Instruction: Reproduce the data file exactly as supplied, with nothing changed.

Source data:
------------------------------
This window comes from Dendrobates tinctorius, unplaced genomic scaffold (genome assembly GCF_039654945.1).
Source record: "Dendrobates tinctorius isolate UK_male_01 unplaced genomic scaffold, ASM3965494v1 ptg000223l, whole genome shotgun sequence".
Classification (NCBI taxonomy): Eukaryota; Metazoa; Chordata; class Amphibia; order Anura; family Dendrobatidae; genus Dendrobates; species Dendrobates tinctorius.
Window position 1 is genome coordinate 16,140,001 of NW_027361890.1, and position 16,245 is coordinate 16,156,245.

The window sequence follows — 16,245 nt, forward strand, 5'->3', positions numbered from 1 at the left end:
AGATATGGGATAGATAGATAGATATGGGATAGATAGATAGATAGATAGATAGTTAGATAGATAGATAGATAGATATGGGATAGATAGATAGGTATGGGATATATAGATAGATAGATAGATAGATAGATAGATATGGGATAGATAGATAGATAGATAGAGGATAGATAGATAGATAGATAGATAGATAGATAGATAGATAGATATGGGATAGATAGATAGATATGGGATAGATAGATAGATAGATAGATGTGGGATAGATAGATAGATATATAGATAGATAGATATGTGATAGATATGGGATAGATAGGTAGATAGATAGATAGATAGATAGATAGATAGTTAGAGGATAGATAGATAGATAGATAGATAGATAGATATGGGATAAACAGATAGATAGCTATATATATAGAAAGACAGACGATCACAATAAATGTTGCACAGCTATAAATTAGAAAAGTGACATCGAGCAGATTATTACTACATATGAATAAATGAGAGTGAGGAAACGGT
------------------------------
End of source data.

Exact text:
This window comes from Dendrobates tinctorius, unplaced genomic scaffold (genome assembly GCF_039654945.1).
Source record: "Dendrobates tinctorius isolate UK_male_01 unplaced genomic scaffold, ASM3965494v1 ptg000223l, whole genome shotgun sequence".
Classification (NCBI taxonomy): Eukaryota; Metazoa; Chordata; class Amphibia; order Anura; family Dendrobatidae; genus Dendrobates; species Dendrobates tinctorius.
Window position 1 is genome coordinate 16,140,001 of NW_027361890.1, and position 16,245 is coordinate 16,156,245.

The window sequence follows — 16,245 nt, forward strand, 5'->3', positions numbered from 1 at the left end:
AGATATGGGATAGATAGATAGATATGGGATAGATAGATAGATAGATAGATAGTTAGATAGATAGATAGATAGATATGGGATAGATAGATAGGTATGGGATATATAGATAGATAGATAGATAGATAGATAGATATGGGATAGATAGATAGATAGATAGAGGATAGATAGATAGATAGATAGATAGATAGATAGATAGATAGATATGGGATAGATAGATAGATATGGGATAGATAGATAGATAGATAGATGTGGGATAGATAGATAGATATATAGATAGATAGATATGTGATAGATATGGGATAGATAGGTAGATAGATAGATAGATAGATAGATAGATAGTTAGAGGATAGATAGATAGATAGATAGATAGATAGATATGGGATAAACAGATAGATAGCTATATATATAGAAAGACAGACGATCACAATAAATGTTGCACAGCTATAAATTAGAAAAGTGACATCGAGCAGATTATTACTACATATGAATAAATGAGAGTGAGGAAACGGT